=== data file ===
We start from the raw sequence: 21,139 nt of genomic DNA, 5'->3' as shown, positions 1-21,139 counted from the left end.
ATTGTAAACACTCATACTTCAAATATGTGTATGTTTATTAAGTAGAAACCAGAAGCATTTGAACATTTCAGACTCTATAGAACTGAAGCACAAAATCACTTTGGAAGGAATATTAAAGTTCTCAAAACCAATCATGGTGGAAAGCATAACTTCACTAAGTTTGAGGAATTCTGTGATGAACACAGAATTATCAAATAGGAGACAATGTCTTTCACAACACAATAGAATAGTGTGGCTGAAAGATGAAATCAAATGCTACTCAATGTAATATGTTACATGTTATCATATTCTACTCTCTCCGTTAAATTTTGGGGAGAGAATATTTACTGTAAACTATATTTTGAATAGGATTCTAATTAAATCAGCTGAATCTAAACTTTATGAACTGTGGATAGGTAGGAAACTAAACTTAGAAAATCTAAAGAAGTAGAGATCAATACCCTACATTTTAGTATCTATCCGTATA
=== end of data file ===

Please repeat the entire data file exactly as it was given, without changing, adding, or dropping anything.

We start from the raw sequence: 21,139 nt of genomic DNA, 5'->3' as shown, positions 1-21,139 counted from the left end.
ATTGTAAACACTCATACTTCAAATATGTGTATGTTTATTAAGTAGAAACCAGAAGCATTTGAACATTTCAGACTCTATAGAACTGAAGCACAAAATCACTTTGGAAGGAATATTAAAGTTCTCAAAACCAATCATGGTGGAAAGCATAACTTCACTAAGTTTGAGGAATTCTGTGATGAACACAGAATTATCAAATAGGAGACAATGTCTTTCACAACACAATAGAATAGTGTGGCTGAAAGATGAAATCAAATGCTACTCAATGTAATATGTTACATGTTATCATATTCTACTCTCTCCGTTAAATTTTGGGGAGAGAATATTTACTGTAAACTATATTTTGAATAGGATTCTAATTAAATCAGCTGAATCTAAACTTTATGAACTGTGGATAGGTAGGAAACTAAACTTAGAAAATCTAAAGAAGTAGAGATCAATACCCTACATTTTAGTATCTATCCGTATA